Hamilton’s article is a “story about perceptions of fairness in criminal justice decisions” that also functions as an innovative model for more transparent scholarship and publication. The study is associated with a Qualitative Data Repository (QDR) initiative called Annotation for Transparent Inquiry (ATI) that has advanced approaches “to achieving transparency in qualitative and multi-method research.” As with Hamilton’s research, the published version of studies that employ ATI include a layer of public Hypothesis annotation; elements of ATI annotation may include a full citation of underlying data, an excerpt from the data source, an analytic note about how data were generated or analyzed to support empirical claims, and a link to the data source housed in QDR databases. Hamilton’s publication in the UC Davis Law Review Online features 30 extensive ATI annotations, and her corresponding Data Overview provides a description of multiple data sources, analytic methods, and a “Logic of Annotation” that specifies how “Annotations were employed to fulfill a variety of functions, including supplementing the main text with context, observations, counter-points, analysis, and source attributions.”
By Mark Leibovich, The New York Times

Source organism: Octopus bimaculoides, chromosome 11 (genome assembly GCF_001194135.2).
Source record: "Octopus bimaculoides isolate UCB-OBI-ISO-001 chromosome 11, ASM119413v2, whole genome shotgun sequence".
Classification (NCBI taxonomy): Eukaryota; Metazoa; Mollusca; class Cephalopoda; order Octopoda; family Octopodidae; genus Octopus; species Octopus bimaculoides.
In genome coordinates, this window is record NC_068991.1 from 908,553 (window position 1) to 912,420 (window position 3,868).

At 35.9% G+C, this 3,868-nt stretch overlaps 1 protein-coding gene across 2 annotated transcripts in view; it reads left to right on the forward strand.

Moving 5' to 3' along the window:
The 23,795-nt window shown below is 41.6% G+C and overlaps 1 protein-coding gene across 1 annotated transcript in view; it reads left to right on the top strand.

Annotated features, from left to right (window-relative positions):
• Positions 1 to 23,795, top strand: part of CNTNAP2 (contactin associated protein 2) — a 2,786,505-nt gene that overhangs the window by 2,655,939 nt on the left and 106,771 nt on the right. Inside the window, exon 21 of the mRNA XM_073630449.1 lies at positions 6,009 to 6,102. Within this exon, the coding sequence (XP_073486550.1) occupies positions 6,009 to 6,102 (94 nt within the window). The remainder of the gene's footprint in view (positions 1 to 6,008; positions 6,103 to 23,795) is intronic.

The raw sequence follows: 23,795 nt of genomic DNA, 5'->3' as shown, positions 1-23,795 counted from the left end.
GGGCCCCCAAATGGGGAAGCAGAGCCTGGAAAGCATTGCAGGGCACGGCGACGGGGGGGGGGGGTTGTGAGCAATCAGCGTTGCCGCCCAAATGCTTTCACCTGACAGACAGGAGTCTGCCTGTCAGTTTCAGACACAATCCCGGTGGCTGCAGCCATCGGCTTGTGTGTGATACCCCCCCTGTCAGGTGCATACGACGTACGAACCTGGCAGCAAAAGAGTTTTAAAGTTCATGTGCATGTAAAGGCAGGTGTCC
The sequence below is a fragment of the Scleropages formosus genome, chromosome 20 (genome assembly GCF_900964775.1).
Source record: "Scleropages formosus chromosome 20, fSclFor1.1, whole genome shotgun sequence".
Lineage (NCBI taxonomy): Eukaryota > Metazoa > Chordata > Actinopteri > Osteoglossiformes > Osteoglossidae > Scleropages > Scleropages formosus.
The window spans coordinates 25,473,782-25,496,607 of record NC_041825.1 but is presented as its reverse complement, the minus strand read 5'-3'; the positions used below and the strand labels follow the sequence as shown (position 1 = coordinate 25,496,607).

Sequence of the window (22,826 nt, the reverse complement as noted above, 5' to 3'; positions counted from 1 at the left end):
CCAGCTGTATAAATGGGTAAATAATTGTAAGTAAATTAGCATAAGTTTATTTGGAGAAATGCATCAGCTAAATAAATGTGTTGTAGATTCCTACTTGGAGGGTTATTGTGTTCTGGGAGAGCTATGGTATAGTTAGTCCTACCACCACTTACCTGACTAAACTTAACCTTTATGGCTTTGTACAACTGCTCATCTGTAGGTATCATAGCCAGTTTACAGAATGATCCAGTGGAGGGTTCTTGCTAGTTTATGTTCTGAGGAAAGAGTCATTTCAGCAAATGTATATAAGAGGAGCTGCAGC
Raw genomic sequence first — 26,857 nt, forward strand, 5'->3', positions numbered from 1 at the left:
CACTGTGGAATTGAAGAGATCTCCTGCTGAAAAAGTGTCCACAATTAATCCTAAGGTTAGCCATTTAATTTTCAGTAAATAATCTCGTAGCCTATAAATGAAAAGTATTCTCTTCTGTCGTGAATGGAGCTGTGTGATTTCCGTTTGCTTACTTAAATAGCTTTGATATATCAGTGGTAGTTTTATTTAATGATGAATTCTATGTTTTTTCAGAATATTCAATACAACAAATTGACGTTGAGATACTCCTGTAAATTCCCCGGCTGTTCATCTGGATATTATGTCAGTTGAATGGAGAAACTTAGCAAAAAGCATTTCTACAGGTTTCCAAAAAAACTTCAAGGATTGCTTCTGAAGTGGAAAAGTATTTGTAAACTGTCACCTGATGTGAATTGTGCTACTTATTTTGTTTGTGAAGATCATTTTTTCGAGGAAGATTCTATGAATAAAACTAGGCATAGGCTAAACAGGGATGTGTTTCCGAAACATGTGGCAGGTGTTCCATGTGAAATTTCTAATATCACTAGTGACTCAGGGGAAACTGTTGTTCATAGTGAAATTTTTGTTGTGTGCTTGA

“Other protesters were perusing the chain-linked collage of signs, messages and artwork that covered nearly every part of the 8-foot barrier across Lafayette Park--a kind of chaotic bulletin board cluttered with ‘Black Lives Matter’ logos, renderings of Mr. Floyd and statements of ridicule, often profane, aimed at the president who lived inside the barricades.”
“The fence had become a must-see attraction for them, a monument to how random citizens can reclaim a democratic space.”
Is annotation graffiti? Whether written inside a book or on a wall, it is useful to contemplate the ways in which an expansive interpretation of notes added to texts mimics forms of graffiti. In 1517, an Augustinian monk named Martin Luther nailed his “Ninety-Five Theses” to the door of All Saints’ Church. In 1978, the human rights activist Wei Jingsheng wrote an essay titled “The Fifth Modernization” and posted it to the Democracy Wall in Beijing. From Luther to Jingsheng to the Berlin Wall to the White House fence, annotation is not only a means of marking up books but also the built environment—and often so as to speak truth to power.
By Andrea Wershof Schwartz, AMA Journal of Ethics
“The ancient text of the Mishna, dating from around the second century of the common era, sits in the center of the page, followed by later rabbinic commentary, and then surrounded by marginalia, font size growing ever smaller, added over the centuries, with modern editions continuing to ring the conversation.”